Ralph Hasenhüttl obviously read his much-changed side the riot act in the dressing room and Southampton came out much more aggressively for the restart and caught the Blues unprepared. What concerns me though was the turn the match took after the Austrian had turned to his bench on the hour mark. Everton ceded possession and territory — though initially they dealt with this well enough — even looking the more dangerous of the two with a couple of counterattacks that they should have done better with. But from the 71st minute Lampard’s outfit were penned into their own part of the pitch, with few out balls or opportunities to relieve pressure. The Saints enjoyed almost 72% possession and the ball spent half the final 20 minutes inside the away third.
Ten of Southampton’s attempts at goal occurred during this period of dominance; Everton’s only effort was Salomon Rondon’s optimistic long-range pot-shot in the sixth minute of added time. The Blues put in their usual strong blocking which has become almost a signature of their defending (seven of the 13 on-target shots they faced were blocked). Their positioning was good and they didn’t seem to be just hanging in, or making last-ditch challenges, but even so Pickford was forced to make a great save to deny substitute Adam Armstrong and an unmarked Duje Caleta-Car could easily have levelled deep into stoppage time, which would have been a genuine body-blow. The Blues have dodged the bullet in the closing stages on a few occasions already and have to find a better way to see out games in a more controlled fashion - if only for the nerves of the spectators.
Onana has taken to the Premier League more quickly than anyone could have anticipated and possesses an exciting combination of attributes: a rangy physicality that makes him a nightmare for opponents to deal with, in addition to an eye for a pass and technical ability. He is very inexperienced however and the coaching staff could do with finding more ways for him to get on the ball in order to fully capitalise on what he can offer the team. His 35 touches on Saturday were comfortably lower than midfield compatriots Alex Iwobi (59) and Gueye (63); a little low even accounting for the fact the 21-year old was withdrawn after 73 minutes.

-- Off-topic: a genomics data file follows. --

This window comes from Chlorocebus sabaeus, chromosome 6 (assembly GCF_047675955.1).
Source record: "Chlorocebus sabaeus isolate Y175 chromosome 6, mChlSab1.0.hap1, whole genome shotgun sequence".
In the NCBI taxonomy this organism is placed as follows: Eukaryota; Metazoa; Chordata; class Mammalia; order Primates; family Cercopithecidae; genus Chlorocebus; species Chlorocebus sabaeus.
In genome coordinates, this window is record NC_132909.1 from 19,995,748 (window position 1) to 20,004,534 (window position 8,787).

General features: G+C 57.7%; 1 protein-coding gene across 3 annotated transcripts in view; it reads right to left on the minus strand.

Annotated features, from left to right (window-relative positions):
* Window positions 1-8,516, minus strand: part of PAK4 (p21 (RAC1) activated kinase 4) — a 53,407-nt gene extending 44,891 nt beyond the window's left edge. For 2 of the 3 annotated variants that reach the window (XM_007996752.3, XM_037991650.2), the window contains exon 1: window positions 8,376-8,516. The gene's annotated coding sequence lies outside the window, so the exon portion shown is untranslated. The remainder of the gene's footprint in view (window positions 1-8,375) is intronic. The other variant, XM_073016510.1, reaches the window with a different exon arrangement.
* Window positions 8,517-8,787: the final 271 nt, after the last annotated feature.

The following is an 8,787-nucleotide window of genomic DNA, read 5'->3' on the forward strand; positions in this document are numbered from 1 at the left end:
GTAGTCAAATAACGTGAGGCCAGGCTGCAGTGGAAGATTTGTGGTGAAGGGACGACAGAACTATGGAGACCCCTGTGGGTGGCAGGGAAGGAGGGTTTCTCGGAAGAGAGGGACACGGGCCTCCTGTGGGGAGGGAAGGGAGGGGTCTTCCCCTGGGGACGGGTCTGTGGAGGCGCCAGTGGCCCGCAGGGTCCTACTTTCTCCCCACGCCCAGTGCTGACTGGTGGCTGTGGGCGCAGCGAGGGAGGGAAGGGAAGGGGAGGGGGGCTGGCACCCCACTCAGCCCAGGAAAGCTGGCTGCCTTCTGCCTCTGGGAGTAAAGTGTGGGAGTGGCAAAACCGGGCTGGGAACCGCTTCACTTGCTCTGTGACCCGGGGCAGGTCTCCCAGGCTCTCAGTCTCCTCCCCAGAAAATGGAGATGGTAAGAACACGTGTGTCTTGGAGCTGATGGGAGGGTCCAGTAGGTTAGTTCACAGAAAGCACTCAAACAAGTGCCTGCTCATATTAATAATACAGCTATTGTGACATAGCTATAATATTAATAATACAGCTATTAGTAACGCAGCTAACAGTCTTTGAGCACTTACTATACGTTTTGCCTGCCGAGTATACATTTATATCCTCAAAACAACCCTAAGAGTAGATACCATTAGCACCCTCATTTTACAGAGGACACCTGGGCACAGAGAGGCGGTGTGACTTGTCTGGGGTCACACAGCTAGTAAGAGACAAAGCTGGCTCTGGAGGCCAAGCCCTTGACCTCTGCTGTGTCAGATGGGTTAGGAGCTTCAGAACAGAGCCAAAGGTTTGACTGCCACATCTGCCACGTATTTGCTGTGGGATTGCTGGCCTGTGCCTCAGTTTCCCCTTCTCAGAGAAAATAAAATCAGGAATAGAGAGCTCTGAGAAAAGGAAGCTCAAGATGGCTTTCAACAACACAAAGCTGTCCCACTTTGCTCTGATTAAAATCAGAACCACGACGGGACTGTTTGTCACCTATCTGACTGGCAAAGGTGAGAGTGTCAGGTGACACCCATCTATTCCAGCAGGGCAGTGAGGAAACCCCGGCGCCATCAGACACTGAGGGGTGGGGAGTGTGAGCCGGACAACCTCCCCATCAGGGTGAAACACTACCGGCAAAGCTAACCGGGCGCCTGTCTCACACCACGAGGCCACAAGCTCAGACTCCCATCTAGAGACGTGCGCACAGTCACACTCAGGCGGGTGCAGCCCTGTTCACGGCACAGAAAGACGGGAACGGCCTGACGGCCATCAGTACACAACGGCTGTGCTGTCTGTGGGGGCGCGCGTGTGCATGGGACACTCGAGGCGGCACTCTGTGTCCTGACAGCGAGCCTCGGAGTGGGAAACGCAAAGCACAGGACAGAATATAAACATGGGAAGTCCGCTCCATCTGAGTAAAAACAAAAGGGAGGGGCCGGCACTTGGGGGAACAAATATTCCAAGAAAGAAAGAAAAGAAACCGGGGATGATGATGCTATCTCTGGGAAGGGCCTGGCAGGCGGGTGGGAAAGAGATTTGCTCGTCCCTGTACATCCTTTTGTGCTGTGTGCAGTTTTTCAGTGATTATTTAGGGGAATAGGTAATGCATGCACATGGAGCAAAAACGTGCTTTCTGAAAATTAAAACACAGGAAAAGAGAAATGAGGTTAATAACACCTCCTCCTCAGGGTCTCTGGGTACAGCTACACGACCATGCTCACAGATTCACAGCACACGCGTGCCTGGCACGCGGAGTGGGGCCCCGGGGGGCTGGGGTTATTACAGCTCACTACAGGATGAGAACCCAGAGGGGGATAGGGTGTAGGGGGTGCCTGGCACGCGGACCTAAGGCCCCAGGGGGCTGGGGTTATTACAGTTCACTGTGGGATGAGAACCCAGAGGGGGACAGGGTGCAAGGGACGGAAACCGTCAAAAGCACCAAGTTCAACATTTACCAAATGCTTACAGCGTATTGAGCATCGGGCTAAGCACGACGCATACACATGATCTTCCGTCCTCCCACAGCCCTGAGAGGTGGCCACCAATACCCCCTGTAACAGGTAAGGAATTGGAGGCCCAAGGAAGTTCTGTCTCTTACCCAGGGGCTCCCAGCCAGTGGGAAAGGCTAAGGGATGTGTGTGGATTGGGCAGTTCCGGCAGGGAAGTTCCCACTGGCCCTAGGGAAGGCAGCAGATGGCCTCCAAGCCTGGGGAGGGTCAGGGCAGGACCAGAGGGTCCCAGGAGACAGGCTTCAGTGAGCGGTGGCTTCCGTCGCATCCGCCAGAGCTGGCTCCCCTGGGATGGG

Game management: time for my weekly moan about Lampard’s use of the bench. He did use four substitutes, which is a plus but made none until the 73rd minute. True, the game required changes at that stage, but bringing on Tom Davies for Onana was questionable. Davies has played well this season but five touches of the ball, a 25% passing accuracy and just a single block and clearance was a contribution to forget. Abdoulaye Doucoure had only a handful of minutes to make an impact and is worth more than just a time-wasting appearance. Anthony Gordon at least helped out defensively, though positionally he was almost an auxiliary full back so deep were Everton as the match wound down.
Balancing criticism of Gueye for his poor pass which led to Southampton’s goal, the man provides immense core stability to this team, one that’s been lacking in recent years. The former Paris Saint-Germain midfielder is demonstrating what he learned playing three campaigns alongside some exceptional talents and particularly in the Champions League. His passing was impeccable (leading the Blues with 86.8%); eight of his ten long balls found their target. Gana mopped up effectively, leading the team with 15 ball recoveries and defensively totalled a combined eight tackles and interceptions, in addition to pressuring opposition players with a 42.1% success rate. He even won two of three aerial duels!